Berlin 2010 Preview: Panorama Main/Special, Part 3

Starting with a Sapphic rock ‘n’ roll band and ending with an elegy for the Bolivian aristocracy, the final part of our Panorama preview contains a broad range of viewpoints. Of note is an Aki Kaurismaki-endorsed story of incest, stories of seclusion from Russia and Israel, a no holds barred biopic about Ian Dury and a charming collection of South Korean actresses. Click on the titles to watch trailers.

Read the first part of our Berlin Panorama preview.
Read the second part of our Berlin Panorama preview.
Read the first part of our Berlin Competition preview.
Read the second part of our Berlin Competition preview.

The Owls

An aging ex-members of a lesbian rock band get a kick up the behind by the appearance of a 20-year-old newcomer. Twisted passions lead to both rebirth and revenge. The ninth film from Liberian-born lesbian director Cheryl Dunye (My Baby’s Daddy) stars Guinevere Turner, best known for writing the screenplays to American Psycho and I Shot Andy Warhol.

Paha perhe (Bad Family)

Produced by Aki Kaurismaki, this deadpan comedy features an obsessive single dad (Ville Virtanen) who will do anything to keep his son from hooking up with the love of his life—who happens to be the boy’s sister. The icky topic is perfect fodder for that very special brand of Finnish humor. Directed by Aleksi Salmenperä (A Man’s Work).

Parade

File Isao Yukisada’s film under the “new roommate in the mix” genre (see also Father of Invention). A gay hustler moves into a two bedroom apartment shared by four others. Their ménage is threatened by violent attacks in their neighborhood. As with other roomie films, rubbing up against one another usually leads to other types of friction.

Phobidilia

For the last four years, a young computer programmer (Ofer Shechter) has refused to leave his apartment. His existence is threatened by a sexy newcomer and a landlord who wants to sell the place. Drastic action leads to a full-blown crack-up in the new psychological thriller from Israeli filmmakers Doron and Yoav Paz.

Plein sud (Going South)

A man search for his long-lost mother takes a strange left turn picks up a pair of attractive and frisky hitchhikers. And what usually happens when you pick up cute hitchers? Very bad things. Sebastien Lifshitz’s new film stars Yannick Renier (Nes en 68) and Lea Seydoux (The Last Mistress).

Por tu culpa (It’s Your Fault)

Many of the films in the Panorama section explore the theme of going it alone. This Argentine drama takes a different perspective. Single mother Erica Rivas’s time and resources are overstretched by the demands of looking after two young boys. An accident tears her already fragile world apart in this drama from director Anahi Berneri (Encarnacion).

Propavshyi bez vesty (Missing Man)

Speaking of isolation … A programmer (Andrey Filippack) tries to shut out the world, but for reasons that seem to be a mystery even to him, he begins to rebel against his inertia. Director Anna Fencheniko has put together this Russian puzzle film.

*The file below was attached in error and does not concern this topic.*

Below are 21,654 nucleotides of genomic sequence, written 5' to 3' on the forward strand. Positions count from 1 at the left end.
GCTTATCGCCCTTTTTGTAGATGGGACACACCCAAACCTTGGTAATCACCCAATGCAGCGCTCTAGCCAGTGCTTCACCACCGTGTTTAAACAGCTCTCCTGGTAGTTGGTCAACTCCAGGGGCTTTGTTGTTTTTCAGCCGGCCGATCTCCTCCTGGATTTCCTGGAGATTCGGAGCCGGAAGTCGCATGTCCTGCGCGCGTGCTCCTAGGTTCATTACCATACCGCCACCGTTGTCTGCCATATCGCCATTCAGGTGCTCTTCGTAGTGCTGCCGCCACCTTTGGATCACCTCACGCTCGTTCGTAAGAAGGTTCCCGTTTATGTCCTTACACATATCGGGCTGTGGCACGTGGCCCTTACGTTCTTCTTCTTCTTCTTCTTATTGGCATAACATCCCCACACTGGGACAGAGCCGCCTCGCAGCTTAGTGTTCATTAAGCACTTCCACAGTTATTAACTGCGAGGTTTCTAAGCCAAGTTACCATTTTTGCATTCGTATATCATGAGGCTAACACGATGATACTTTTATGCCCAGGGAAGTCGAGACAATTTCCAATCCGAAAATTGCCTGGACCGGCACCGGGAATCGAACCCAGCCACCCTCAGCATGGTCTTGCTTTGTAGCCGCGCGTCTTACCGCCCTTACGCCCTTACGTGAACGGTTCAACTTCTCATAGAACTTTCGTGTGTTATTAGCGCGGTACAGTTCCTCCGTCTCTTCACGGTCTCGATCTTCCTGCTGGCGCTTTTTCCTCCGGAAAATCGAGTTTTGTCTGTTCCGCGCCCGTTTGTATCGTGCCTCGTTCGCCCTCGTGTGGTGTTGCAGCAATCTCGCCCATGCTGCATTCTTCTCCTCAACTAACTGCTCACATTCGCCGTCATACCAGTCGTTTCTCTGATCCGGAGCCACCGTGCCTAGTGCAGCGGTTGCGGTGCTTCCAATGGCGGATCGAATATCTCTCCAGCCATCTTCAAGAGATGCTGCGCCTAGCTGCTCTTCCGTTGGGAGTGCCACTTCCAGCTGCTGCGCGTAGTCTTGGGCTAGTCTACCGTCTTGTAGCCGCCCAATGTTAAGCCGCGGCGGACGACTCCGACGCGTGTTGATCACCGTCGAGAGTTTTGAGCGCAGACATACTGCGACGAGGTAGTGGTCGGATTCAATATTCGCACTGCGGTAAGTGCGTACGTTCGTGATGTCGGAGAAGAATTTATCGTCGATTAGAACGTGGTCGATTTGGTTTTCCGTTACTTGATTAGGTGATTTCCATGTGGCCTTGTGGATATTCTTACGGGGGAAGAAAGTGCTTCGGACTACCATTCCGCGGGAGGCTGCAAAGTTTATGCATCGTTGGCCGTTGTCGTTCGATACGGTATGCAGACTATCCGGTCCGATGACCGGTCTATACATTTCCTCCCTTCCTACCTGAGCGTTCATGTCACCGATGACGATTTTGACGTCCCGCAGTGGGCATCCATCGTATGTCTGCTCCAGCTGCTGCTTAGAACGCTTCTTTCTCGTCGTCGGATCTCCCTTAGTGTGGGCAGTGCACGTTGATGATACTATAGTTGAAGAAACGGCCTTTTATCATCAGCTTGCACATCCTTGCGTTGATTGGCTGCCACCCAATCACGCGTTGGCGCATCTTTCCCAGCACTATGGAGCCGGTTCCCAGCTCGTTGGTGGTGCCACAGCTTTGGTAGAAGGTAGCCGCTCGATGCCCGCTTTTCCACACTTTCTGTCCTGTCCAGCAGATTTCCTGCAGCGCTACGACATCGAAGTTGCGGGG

Red Hill

In an outback take on High Noon, a young constable (True Blood’s Ryan Kwanten) faces off against an escaped prisoner over the course of his first day on duty. A violent modern-day Western directed by Aussie filmmaker Patrick Hughes.

Sex & Drugs & Rock & Roll

The life and times of Blockhead Ian Dury, who spruced up the U.K. charts with his Essex poetry but could also be a right prick sometimes. Lord of the Rings very own Gollum Andy Serkis stars as the rock singer in Mat Whitecross’s biopic.

Son of Babylon

A mother looks for her MIA soldier son. Her willful grandson joins her on an odyssey across Iraq. Mohamed al Daradji’s film previously screened at the 2010 Sundance Film Festival.

Veselchaki (Jolly Fellows)

This Russian ensemble dramedy looks at the highs and lows of being a drag queen in Moscow. Call it To Ivan Foo. Felix Mikhailov’s film acknowledges the prejudice rife in a city whose mayor has repeatedly nixed a gay pride parade. With Renata Litvinova (Passions).

Welcome to the Rileys

A grieving salesman (James Gandolfini) has his life changed by a teenage prostitute (Kristen Stewart) he meets in a Baton Rouge strip club. Can Mallory replace the daughter he lost? Jake Scott’s twisted drama received its premiere at this year’s Sundance Film Festival.

Yeobaewoodle (The Actresses)

E J-Yong’s film takes six well-known South Korean actresses—including Thirst’s Kim Ok-vin, Woman on the Beach’s Ko Hyun-jung, and big-in-Japan soap star Choi Ji-woo—and sets them at odds during a Vogue photo shoot in this fictional spin on their real lives and jealousies.

Zona Sur (Southern District)

In a verdant valley outside of La Paz, the election of an indigenous president threatens a aristocratic family’s decadent existence. This elegant take on La Cienaga was directed by Juan Carlos Valdivia, who tells his story using a restlessly tracking camera.

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